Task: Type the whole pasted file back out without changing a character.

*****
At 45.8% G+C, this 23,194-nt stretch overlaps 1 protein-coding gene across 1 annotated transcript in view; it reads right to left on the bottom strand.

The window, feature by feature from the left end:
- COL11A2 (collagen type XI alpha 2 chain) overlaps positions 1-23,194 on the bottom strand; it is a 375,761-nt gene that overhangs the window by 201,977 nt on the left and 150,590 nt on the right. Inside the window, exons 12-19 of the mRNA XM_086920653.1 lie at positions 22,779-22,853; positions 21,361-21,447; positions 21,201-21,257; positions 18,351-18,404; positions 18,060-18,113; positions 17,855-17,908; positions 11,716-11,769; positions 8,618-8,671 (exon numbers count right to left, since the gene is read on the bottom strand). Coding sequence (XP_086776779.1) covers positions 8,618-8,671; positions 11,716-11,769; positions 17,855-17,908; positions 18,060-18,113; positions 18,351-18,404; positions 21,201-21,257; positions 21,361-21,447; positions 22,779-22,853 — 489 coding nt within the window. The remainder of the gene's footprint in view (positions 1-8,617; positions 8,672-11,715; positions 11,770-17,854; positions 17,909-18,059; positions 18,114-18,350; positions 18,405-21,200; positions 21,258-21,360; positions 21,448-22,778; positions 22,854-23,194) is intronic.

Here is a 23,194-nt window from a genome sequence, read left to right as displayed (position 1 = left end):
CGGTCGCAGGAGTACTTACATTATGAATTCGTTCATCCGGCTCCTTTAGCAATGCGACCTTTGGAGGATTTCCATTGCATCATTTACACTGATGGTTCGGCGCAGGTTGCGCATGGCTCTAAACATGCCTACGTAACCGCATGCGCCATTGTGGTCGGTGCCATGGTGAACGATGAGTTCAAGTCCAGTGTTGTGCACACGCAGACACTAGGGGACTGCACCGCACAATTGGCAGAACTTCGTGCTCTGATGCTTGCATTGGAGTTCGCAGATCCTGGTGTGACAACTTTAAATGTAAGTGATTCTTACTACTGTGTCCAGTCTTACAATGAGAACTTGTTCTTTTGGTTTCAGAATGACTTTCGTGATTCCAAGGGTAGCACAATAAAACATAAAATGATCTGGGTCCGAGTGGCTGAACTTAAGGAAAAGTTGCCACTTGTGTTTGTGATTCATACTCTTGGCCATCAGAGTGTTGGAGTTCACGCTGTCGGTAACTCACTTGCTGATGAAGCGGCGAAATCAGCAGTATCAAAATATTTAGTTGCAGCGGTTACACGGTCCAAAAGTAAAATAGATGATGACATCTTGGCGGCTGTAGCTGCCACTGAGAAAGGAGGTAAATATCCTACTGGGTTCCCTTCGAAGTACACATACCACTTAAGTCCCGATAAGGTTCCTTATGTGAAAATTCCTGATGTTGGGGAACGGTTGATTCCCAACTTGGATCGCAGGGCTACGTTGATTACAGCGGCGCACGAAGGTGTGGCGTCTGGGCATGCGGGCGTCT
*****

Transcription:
At 45.8% G+C, this 23,194-nt stretch overlaps 1 protein-coding gene across 1 annotated transcript in view; it reads right to left on the bottom strand.

The window, feature by feature from the left end:
- COL11A2 (collagen type XI alpha 2 chain) overlaps positions 1-23,194 on the bottom strand; it is a 375,761-nt gene that overhangs the window by 201,977 nt on the left and 150,590 nt on the right. Inside the window, exons 12-19 of the mRNA XM_086920653.1 lie at positions 22,779-22,853; positions 21,361-21,447; positions 21,201-21,257; positions 18,351-18,404; positions 18,060-18,113; positions 17,855-17,908; positions 11,716-11,769; positions 8,618-8,671 (exon numbers count right to left, since the gene is read on the bottom strand). Coding sequence (XP_086776779.1) covers positions 8,618-8,671; positions 11,716-11,769; positions 17,855-17,908; positions 18,060-18,113; positions 18,351-18,404; positions 21,201-21,257; positions 21,361-21,447; positions 22,779-22,853 — 489 coding nt within the window. The remainder of the gene's footprint in view (positions 1-8,617; positions 8,672-11,715; positions 11,770-17,854; positions 17,909-18,059; positions 18,114-18,350; positions 18,405-21,200; positions 21,258-21,360; positions 21,448-22,778; positions 22,854-23,194) is intronic.

Here is a 23,194-nt window from a genome sequence, read left to right as displayed (position 1 = left end):
CGGTCGCAGGAGTACTTACATTATGAATTCGTTCATCCGGCTCCTTTAGCAATGCGACCTTTGGAGGATTTCCATTGCATCATTTACACTGATGGTTCGGCGCAGGTTGCGCATGGCTCTAAACATGCCTACGTAACCGCATGCGCCATTGTGGTCGGTGCCATGGTGAACGATGAGTTCAAGTCCAGTGTTGTGCACACGCAGACACTAGGGGACTGCACCGCACAATTGGCAGAACTTCGTGCTCTGATGCTTGCATTGGAGTTCGCAGATCCTGGTGTGACAACTTTAAATGTAAGTGATTCTTACTACTGTGTCCAGTCTTACAATGAGAACTTGTTCTTTTGGTTTCAGAATGACTTTCGTGATTCCAAGGGTAGCACAATAAAACATAAAATGATCTGGGTCCGAGTGGCTGAACTTAAGGAAAAGTTGCCACTTGTGTTTGTGATTCATACTCTTGGCCATCAGAGTGTTGGAGTTCACGCTGTCGGTAACTCACTTGCTGATGAAGCGGCGAAATCAGCAGTATCAAAATATTTAGTTGCAGCGGTTACACGGTCCAAAAGTAAAATAGATGATGACATCTTGGCGGCTGTAGCTGCCACTGAGAAAGGAGGTAAATATCCTACTGGGTTCCCTTCGAAGTACACATACCACTTAAGTCCCGATAAGGTTCCTTATGTGAAAATTCCTGATGTTGGGGAACGGTTGATTCCCAACTTGGATCGCAGGGCTACGTTGATTACAGCGGCGCACGAAGGTGTGGCGTCTGGGCATGCGGGCGTCT